High-yield corporate bonds are a form of investment bond that presents an opportunity for higher than normal returns, or yields, at a higher than normal risk rate. There are both benefits and risks to investing in high-yield corporate bonds, that must be carefully considered before money is risked. Investment experts generally do not recommend creating a portfolio based entirely or largely on high-yield corporate bonds, but many suggest that they can be a lucrative part of a diversified investment portfolio.
Investments are graded based on risk and results by several independent analysis groups that are used as standards market-wide. The highest grade, AAA, denotes a company that offers the best chance of returns with the lowest amount of risk. AAA, AA, A, and BBB are the four top investment brackets. A high-yield corporate bond is one that is offered by a company rated below BBB; it is usually considered a speculative investment that may or may not pay off.
The benefits of a high-yield corporate bond are based on the fact that it comes from a company perceived to be in trouble. This may be a formerly high-performing corporation fallen on hard times, or a newer corporation that has not yet created a successful track record of positive returns. Since these corporations are perceived as long-shots for success, they are often cheap to buy. This means that if the company takes off after bonds are purchased, the investor stands the chance of making far more money than on a higher-priced bond that is more stable but may offer comparatively moderate returns.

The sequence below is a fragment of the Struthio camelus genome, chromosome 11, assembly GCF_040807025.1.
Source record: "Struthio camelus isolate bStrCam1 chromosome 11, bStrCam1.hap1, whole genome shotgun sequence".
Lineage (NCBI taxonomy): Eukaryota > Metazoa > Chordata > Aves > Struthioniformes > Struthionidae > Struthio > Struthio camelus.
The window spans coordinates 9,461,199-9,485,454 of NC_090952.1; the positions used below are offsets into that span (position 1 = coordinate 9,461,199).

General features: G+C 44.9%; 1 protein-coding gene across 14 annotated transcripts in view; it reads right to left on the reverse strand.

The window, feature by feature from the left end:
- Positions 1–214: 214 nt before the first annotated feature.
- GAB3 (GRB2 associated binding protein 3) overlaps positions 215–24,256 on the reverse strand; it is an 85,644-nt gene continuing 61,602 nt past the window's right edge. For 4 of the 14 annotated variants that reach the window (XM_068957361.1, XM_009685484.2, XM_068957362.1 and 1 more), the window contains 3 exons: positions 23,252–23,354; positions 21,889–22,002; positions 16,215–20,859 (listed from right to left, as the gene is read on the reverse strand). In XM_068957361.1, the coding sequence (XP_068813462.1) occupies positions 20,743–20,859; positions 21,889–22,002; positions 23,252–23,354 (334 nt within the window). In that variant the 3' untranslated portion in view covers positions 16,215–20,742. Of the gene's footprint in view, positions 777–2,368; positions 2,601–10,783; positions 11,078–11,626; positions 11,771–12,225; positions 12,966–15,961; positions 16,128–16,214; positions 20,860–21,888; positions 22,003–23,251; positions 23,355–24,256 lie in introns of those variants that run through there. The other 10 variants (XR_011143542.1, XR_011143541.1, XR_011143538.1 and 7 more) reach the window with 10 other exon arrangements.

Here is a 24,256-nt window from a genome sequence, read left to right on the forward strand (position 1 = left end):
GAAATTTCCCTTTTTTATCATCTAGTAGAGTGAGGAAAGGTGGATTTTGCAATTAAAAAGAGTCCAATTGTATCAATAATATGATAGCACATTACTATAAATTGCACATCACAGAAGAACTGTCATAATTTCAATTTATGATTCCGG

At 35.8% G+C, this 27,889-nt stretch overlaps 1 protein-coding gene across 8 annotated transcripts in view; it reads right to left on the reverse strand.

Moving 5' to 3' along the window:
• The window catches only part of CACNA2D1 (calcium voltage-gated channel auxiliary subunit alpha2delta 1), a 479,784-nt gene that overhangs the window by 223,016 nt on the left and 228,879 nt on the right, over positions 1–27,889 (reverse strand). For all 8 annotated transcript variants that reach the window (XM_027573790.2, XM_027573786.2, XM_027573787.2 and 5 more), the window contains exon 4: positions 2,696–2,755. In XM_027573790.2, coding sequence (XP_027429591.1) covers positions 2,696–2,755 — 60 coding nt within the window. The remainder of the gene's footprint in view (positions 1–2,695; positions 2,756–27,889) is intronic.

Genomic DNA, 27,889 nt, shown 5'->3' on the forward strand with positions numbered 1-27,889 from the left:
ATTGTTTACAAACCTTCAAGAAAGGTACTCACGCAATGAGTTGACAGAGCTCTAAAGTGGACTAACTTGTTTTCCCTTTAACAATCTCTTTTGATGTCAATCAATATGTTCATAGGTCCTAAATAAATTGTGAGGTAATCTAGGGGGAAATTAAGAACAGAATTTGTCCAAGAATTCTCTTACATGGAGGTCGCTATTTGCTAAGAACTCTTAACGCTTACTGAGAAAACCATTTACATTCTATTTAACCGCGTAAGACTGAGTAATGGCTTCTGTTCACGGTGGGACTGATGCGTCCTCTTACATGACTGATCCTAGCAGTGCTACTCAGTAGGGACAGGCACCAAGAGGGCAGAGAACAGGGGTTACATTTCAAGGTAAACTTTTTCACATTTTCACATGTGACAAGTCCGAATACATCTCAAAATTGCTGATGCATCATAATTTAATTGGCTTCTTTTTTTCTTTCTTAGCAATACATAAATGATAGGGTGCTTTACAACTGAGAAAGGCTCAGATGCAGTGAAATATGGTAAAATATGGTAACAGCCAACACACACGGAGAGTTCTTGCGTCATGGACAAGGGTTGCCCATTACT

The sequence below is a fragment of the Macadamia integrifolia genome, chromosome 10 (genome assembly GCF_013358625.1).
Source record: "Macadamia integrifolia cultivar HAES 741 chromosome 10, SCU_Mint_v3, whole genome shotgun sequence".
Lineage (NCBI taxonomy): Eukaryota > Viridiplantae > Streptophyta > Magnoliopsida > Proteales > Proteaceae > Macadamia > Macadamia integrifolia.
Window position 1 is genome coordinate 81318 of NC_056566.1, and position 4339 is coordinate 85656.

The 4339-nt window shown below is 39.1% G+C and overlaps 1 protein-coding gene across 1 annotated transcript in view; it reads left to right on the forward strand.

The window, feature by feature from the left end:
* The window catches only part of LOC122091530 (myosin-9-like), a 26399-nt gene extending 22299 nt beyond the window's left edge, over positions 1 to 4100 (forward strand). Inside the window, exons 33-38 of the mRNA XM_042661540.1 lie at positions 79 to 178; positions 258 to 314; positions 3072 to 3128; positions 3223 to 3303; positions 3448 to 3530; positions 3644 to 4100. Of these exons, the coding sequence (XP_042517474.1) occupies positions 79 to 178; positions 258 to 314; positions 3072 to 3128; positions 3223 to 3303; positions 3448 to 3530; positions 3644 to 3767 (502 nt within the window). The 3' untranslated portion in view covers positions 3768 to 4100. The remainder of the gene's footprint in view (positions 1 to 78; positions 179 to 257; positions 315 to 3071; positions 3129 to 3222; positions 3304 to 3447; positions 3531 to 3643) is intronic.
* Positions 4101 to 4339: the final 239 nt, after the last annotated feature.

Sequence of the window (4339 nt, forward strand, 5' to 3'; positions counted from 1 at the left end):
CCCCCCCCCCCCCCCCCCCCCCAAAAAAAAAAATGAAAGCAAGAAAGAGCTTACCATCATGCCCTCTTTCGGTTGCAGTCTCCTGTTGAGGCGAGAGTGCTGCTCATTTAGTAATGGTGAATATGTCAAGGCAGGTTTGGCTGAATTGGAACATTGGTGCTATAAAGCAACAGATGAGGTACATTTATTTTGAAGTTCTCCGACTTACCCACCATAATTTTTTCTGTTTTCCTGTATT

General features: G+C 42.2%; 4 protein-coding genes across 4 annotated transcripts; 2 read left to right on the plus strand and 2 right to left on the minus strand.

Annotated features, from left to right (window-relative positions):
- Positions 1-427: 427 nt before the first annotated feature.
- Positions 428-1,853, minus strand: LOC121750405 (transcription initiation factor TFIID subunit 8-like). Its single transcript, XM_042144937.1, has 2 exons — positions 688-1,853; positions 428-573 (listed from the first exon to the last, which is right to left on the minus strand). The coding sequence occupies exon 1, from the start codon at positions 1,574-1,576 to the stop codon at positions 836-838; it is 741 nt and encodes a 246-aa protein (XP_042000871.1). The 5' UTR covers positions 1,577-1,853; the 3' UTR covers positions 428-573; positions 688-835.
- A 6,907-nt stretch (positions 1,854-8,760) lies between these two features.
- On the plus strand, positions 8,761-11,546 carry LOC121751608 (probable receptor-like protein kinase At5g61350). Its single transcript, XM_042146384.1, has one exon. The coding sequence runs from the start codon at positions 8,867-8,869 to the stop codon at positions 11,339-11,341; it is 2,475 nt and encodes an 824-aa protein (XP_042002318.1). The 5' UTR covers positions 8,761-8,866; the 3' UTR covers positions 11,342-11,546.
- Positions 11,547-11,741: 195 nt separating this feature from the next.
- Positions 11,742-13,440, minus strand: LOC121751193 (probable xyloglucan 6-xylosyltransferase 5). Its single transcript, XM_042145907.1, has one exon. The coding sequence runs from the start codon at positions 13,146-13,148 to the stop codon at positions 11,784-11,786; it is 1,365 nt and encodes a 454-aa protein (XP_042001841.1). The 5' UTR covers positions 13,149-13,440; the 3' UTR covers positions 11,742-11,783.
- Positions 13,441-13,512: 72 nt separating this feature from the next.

A lower investment grade, on the other hand, can indicate a serious issue with the company and engenders a far higher risk of problems. One of the biggest worries of investing in high-yield corporate bonds is that the company will go under and default on its bonds, meaning that the investor now holds worthless bonds that will not be paid back. Additionally, if an already-struggling company appears to be on a track spiraling toward death, the bonds may lose liquidity, meaning they may be much harder to sell to other investors.
The companies that offer high-yield corporate bonds also retain the right to call bonds before a stated maturation date. This means that, if the company starts making money, the company can buy back its bonds before the interest soars to its peak. This saves the company from losing profit to skyrocketing interest rates, but also means the investor can lose out on the top level of yield.